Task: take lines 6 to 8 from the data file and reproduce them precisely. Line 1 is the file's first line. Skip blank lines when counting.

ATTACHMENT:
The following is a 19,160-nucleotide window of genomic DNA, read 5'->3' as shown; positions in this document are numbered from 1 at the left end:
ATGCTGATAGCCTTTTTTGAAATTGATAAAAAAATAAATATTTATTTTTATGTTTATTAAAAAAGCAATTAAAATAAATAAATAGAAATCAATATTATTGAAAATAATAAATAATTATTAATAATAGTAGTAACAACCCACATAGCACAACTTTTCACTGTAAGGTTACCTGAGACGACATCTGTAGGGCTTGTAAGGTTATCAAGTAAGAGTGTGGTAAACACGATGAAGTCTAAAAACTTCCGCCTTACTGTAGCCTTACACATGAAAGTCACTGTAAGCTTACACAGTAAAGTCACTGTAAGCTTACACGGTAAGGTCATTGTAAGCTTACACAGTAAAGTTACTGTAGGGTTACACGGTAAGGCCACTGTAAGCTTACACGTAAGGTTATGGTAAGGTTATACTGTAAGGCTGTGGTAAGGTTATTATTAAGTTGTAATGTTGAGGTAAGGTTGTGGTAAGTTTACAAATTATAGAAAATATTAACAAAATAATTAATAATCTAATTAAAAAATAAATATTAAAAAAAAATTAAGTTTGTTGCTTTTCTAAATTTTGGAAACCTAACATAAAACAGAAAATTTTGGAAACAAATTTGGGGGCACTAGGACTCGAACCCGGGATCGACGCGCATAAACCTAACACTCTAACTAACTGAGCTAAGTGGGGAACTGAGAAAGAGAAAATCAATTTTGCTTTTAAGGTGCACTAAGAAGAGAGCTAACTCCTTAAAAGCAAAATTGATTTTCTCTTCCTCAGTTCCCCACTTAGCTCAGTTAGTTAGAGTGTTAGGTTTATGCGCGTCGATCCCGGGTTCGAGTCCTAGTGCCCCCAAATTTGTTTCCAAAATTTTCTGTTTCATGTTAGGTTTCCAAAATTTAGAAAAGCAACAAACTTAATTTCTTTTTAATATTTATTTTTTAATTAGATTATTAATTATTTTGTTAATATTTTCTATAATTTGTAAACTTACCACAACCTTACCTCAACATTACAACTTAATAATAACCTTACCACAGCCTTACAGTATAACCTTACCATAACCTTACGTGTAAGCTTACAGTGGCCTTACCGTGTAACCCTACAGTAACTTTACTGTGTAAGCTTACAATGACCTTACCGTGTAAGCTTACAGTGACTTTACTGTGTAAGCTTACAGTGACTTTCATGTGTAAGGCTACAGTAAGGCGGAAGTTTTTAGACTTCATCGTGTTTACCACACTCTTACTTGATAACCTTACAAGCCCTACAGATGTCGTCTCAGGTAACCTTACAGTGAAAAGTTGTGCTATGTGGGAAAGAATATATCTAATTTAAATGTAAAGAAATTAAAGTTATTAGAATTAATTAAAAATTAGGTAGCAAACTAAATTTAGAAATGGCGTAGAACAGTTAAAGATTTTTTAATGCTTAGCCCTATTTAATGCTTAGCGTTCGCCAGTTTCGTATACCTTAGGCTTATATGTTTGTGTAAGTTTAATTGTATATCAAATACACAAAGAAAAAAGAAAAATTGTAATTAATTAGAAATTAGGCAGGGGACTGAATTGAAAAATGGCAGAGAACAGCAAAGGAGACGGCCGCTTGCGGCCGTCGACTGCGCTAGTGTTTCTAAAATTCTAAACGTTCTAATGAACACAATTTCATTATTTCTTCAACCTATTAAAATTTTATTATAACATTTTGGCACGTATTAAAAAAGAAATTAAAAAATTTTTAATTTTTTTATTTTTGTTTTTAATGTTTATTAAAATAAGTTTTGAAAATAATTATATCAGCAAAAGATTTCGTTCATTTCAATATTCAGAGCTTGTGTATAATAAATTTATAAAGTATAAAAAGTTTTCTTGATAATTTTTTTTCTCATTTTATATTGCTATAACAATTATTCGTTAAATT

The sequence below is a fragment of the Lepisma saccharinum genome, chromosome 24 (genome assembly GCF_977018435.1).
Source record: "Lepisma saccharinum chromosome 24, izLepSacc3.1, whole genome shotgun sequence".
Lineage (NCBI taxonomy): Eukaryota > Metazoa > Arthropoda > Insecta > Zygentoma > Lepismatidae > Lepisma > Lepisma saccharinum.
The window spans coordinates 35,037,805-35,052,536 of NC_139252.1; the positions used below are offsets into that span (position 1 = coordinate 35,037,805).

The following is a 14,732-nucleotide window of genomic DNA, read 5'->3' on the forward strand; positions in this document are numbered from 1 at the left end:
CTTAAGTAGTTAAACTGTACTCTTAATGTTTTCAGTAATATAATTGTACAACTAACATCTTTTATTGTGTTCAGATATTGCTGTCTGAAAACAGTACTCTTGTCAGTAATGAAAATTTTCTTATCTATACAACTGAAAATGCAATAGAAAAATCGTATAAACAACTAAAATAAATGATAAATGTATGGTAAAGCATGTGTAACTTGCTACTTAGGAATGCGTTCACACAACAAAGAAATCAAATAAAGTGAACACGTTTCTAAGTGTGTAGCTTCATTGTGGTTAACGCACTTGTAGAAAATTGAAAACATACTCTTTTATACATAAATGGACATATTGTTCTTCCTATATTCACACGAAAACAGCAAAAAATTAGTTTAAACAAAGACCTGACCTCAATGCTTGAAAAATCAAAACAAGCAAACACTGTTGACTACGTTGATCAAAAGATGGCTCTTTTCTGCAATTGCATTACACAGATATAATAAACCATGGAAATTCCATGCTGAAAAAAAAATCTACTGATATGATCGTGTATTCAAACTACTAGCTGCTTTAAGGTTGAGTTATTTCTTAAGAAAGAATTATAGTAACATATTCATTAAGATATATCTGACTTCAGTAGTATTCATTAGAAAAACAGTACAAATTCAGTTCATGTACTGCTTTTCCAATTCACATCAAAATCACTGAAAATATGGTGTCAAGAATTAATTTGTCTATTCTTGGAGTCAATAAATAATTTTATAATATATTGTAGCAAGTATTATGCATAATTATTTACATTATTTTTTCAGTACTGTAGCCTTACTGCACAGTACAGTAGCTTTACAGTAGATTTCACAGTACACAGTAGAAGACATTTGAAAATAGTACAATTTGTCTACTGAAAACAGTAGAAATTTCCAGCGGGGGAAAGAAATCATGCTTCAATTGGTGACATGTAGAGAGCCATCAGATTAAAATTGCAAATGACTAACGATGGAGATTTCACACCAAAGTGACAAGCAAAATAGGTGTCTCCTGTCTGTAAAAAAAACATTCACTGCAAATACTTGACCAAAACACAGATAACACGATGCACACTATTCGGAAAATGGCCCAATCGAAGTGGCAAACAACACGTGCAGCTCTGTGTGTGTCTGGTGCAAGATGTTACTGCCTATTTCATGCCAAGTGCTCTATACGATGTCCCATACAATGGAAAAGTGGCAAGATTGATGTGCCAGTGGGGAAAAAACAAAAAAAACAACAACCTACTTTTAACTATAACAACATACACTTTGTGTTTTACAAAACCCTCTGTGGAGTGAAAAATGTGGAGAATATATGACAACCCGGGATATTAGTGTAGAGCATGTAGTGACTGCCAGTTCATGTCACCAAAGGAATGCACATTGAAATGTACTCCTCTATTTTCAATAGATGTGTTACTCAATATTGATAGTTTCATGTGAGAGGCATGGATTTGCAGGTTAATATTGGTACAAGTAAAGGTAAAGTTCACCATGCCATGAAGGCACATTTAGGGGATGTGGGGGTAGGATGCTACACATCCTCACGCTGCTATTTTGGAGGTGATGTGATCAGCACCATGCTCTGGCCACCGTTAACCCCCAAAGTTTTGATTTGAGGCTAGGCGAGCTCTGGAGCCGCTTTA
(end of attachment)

The window spans coordinates 35,037,805-35,052,536 of NC_139252.1; the positions used below are offsets into that span (position 1 = coordinate 35,037,805).

The following is a 14,732-nucleotide window of genomic DNA, read 5'->3' on the forward strand; positions in this document are numbered from 1 at the left end:
CTTAAGTAGTTAAACTGTACTCTTAATGTTTTCAGTAATATAATTGTACAACTAACATCTTTTATTGTGTTCAGATATTGCTGTCTGAAAACAGTACTCTTGTCAGTAATGAAAATTTTCTTATCTATACAACTGAAAATGCAATAGAAAAATCGTATAAACAACTAAAATAAATGATAAATGTATGGTAAAGCATGTGTAACTTGCTACTTAGGAATGCGTTCACACAACAAAGAAATCAAATAAAGTGAACACGTTTCTAAGTGTGTAGCTTCATTGTGGTTAACGCACTTGTAGAAAATTGAAAACATACTCTTTTATACATAAATGGACATATTGTTCTTCCTATATTCACACGAAAACAGCAAAAAATTAGTTTAAACAAAGACCTGACCTCAATGCTTGAAAAATCAAAACAAGCAAACACTGTTGACTACGTTGATCAAAAGATGGCTCTTTTCTGCAATTGCATTACACAGATATAATAAACCATGGAAATTCCATGCTGAAAAAAAAATCTACTGATATGATCGTGTATTCAAACTACTAGCTGCTTTAAGGTTGAGTTATTTCTTAAGAAAGAATTATAGTAACATATTCATTAAGATATATCTGACTTCAGTAGTATTCATTAGAAAAACAGTACAAATTCAGTTCATGTACTGCTTTTCCAATTCACATCAAAATCACTGAAAATATGGTGTCAAGAATTAATTTGTCTATTCTTGGAGTCAATAAATAATTTTATAATATATTGTAGCAAGTATTATGCATAATTATTTACATTATTTTTTCAGTACTGTAGCCTTACTGCACAGTACAGTAGCTTTACAGTAGATTTCACAGTACACAGTAGAAGACATTTGAAAATAGTACAATTTGTCTACTGAAAACAGTAGAAATTTCCAGCGGGGGAAAGAAATCATGCTTCAATTGGTGACATGTAGAGAGCCATCAGATTAAAATTGCAAATGACTAACGATGGAGATTTCACACCAAAGTGACAAGCAAAATAGGTGTCTCCTGTCTGTAAAAAAAACATTCACTGCAAATACTTGACCAAAACACAGATAACACGATGCACACTATTCGGAAAATGGCCCAATCGAAGTGGCAAACAACACGTGCAGCTCTGTGTGTGTCTGGTGCAAGATGTTACTGCCTATTTCATGCCAAGTGCTCTATACGATGTCCCATACAATGGAAAAGTGGCAAGATTGATGTGCCAGTGGGGAAAAAACAAAAAAAACAACAACCTACTTTTAACTATAACAACATACACTTTGTGTTTTACAAAACCCTCTGTGGAGTGAAAAATGTGGAGAATATATGACAACCCGGGATATTAGTGTAGAGCATGTAGTGACTGCCAGTTCATGTCACCAAAGGAATGCACATTGAAATGTACTCCTCTATTTTCAATAGATGTGTTACTCAATATTGATAGTTTCATGTGAGAGGCATGGATTTGCAGGTTAATATTGGTACAAGTAAAGGTAAAGTTCACCATGCCATGAAGGCACATTTAGGGGATGTGGGGGTAGGATGCTACACATCCTCACGCTGCTATTTTGGAGGTGATGTGATCAGCACCATGCTCTGGCCACCGTTAACCCCCAAAGTTTTGATTTGAGGCTAGGCGAGCTCTGGAGCCGCTTTA